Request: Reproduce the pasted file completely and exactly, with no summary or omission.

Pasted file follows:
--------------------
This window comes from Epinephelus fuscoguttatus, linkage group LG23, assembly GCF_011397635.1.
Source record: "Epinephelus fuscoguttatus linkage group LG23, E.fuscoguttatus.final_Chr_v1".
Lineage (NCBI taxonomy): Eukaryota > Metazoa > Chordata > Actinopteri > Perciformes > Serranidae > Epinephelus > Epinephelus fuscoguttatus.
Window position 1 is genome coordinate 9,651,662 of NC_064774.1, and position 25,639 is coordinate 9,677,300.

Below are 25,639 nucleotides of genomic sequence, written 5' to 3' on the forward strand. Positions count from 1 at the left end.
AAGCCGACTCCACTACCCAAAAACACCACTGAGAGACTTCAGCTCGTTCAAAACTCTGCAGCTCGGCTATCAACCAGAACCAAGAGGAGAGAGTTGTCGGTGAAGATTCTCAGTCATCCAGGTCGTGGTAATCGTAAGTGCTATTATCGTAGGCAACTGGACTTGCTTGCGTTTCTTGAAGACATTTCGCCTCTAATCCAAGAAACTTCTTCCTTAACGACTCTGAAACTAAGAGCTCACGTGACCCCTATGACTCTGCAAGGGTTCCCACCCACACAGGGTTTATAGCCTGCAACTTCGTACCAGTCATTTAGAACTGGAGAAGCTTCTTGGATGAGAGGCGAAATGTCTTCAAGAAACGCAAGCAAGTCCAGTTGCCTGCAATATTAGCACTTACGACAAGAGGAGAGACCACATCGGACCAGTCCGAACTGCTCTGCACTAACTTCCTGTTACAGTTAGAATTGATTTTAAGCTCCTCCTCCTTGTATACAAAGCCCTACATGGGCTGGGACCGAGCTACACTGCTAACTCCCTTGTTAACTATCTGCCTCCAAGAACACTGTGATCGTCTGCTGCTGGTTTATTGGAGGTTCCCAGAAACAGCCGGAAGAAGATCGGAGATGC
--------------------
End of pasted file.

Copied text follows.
This window comes from Epinephelus fuscoguttatus, linkage group LG23, assembly GCF_011397635.1.
Source record: "Epinephelus fuscoguttatus linkage group LG23, E.fuscoguttatus.final_Chr_v1".
Lineage (NCBI taxonomy): Eukaryota > Metazoa > Chordata > Actinopteri > Perciformes > Serranidae > Epinephelus > Epinephelus fuscoguttatus.
Window position 1 is genome coordinate 9,651,662 of NC_064774.1, and position 25,639 is coordinate 9,677,300.

Below are 25,639 nucleotides of genomic sequence, written 5' to 3' on the forward strand. Positions count from 1 at the left end.
AAGCCGACTCCACTACCCAAAAACACCACTGAGAGACTTCAGCTCGTTCAAAACTCTGCAGCTCGGCTATCAACCAGAACCAAGAGGAGAGAGTTGTCGGTGAAGATTCTCAGTCATCCAGGTCGTGGTAATCGTAAGTGCTATTATCGTAGGCAACTGGACTTGCTTGCGTTTCTTGAAGACATTTCGCCTCTAATCCAAGAAACTTCTTCCTTAACGACTCTGAAACTAAGAGCTCACGTGACCCCTATGACTCTGCAAGGGTTCCCACCCACACAGGGTTTATAGCCTGCAACTTCGTACCAGTCATTTAGAACTGGAGAAGCTTCTTGGATGAGAGGCGAAATGTCTTCAAGAAACGCAAGCAAGTCCAGTTGCCTGCAATATTAGCACTTACGACAAGAGGAGAGACCACATCGGACCAGTCCGAACTGCTCTGCACTAACTTCCTGTTACAGTTAGAATTGATTTTAAGCTCCTCCTCCTTGTATACAAAGCCCTACATGGGCTGGGACCGAGCTACACTGCTAACTCCCTTGTTAACTATCTGCCTCCAAGAACACTGTGATCGTCTGCTGCTGGTTTATTGGAGGTTCCCAGAAACAGCCGGAAGAAGATCGGAGATGC